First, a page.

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Intra-operative MRI (ioMRI) may be used to optimize tumor resection. Utilization of this technology allows for the removal of residual tumor mass following initial tumor removal, maximizing the extent of resection. This, in turn, has been shown to lead to improved outcomes. Individual studies have examined the impact of ioMRI on the rate of extended resection, but a comprehensive review of this topic is needed. A literature review of the MEDLINE, EMBASE, CENTRAL, and Google Scholar databases revealed 12 eligible studies. This included 804 primary operations and 238 extended resections based on ioMRI findings. Use of ioMRI led to extended tumor resection in 13.3-54.8% of patients (mean 37.3%). Stratification by tumor type showed additional resection occurred, on average, in 39.1% of glioma resections (range 13.3-70.0%), 23.5% of pituitary tumor resections (range 13.3-33.7%), and 35.0% of nonspecific tumor resections (range 17.5-40%). Tumor type (glioma vs. pituitary) did not significantly influence the rate of further excision following ioMRI (p=0.309). There was no difference in secondary resection rate between studies limited to pediatric patients and those including adults (p=0.646). Thus, the use of intra-operative MRI frequently results in further resection of tumors. It is primarily used for the resection of gliomas and pituitary tumors. Tumor type does not appear to be a significant contributing factor to the rate of secondary tumor removal. Limited evidence suggests that extended resection may translate into improved clinical outcomes and mortality rates. However, results have not been unanimous, while clinical effect sizes have often been modest.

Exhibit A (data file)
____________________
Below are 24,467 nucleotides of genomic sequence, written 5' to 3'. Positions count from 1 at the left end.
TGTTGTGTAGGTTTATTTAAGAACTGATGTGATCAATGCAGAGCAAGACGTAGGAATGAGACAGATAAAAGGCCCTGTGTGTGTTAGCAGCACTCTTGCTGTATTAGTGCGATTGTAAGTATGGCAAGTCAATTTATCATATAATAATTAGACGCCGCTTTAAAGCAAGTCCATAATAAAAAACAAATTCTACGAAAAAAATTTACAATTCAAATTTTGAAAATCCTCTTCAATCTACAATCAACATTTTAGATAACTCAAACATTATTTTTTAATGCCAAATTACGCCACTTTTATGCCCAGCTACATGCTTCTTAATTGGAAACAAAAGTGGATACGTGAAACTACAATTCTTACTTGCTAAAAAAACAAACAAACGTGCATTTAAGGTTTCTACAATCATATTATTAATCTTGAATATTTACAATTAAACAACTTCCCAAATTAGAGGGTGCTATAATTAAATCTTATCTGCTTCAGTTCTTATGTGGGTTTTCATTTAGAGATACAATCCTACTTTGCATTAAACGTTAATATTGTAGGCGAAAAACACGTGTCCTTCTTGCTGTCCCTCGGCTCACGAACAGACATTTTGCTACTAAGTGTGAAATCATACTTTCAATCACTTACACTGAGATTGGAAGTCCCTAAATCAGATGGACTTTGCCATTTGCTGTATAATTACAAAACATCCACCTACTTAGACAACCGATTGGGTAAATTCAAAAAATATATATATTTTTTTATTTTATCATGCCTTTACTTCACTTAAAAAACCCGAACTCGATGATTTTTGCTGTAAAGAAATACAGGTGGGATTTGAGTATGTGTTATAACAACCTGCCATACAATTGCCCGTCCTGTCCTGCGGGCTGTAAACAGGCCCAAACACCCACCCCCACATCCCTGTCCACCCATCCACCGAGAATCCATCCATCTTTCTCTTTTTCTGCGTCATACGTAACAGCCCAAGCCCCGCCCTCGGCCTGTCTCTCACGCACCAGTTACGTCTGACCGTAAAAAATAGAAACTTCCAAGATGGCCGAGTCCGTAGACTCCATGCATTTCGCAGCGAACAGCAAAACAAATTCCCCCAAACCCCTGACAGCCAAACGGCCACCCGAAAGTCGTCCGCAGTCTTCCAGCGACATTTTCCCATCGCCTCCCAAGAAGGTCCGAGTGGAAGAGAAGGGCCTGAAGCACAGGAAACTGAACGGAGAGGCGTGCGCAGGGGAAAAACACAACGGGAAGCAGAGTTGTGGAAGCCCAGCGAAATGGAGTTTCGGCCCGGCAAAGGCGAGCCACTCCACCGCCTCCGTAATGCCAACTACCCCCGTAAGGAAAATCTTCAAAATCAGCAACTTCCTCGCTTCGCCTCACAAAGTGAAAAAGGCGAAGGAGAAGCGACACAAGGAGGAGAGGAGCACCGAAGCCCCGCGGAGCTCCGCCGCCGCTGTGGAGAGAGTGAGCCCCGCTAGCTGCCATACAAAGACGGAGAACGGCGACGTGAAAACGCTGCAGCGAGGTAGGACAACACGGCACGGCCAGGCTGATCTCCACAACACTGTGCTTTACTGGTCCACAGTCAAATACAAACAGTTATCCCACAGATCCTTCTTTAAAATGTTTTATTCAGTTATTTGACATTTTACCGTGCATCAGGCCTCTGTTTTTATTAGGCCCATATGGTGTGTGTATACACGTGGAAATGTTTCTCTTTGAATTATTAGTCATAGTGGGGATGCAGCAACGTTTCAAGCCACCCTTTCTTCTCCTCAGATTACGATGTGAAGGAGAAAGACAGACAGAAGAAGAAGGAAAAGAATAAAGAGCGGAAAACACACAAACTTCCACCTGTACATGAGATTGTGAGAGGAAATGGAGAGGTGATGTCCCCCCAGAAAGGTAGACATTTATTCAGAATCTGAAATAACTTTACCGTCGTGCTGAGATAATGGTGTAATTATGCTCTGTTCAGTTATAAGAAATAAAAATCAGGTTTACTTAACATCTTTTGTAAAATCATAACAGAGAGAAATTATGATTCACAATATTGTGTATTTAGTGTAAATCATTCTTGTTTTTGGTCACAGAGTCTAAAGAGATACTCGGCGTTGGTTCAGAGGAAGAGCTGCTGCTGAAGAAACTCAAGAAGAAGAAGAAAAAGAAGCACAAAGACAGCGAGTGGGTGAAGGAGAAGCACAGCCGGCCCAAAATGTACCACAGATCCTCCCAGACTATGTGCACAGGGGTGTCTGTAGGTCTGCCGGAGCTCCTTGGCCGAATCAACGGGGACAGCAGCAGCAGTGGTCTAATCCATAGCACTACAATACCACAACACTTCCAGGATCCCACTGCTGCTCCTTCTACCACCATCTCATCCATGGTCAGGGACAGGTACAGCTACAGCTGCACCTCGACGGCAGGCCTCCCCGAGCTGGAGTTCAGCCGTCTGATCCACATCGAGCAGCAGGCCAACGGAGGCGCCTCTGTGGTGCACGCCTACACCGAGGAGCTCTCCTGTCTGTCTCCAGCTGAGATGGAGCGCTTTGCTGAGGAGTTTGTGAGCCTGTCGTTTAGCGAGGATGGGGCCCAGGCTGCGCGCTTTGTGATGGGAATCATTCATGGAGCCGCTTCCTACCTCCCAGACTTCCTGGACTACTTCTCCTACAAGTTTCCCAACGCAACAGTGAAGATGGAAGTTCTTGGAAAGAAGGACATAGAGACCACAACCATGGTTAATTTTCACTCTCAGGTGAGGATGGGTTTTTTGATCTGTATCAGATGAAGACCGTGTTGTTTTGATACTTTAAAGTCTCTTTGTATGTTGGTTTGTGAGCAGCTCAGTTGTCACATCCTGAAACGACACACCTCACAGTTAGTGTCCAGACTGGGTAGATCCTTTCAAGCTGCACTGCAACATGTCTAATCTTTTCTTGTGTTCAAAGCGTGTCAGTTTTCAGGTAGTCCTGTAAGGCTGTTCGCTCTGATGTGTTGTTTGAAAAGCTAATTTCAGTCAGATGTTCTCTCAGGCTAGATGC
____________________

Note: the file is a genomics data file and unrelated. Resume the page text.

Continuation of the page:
View details for DOI 10.1016/j.jocn.2016.05.030
View details for Web of Science ID 000389093300003
View details for PubMedID 27469412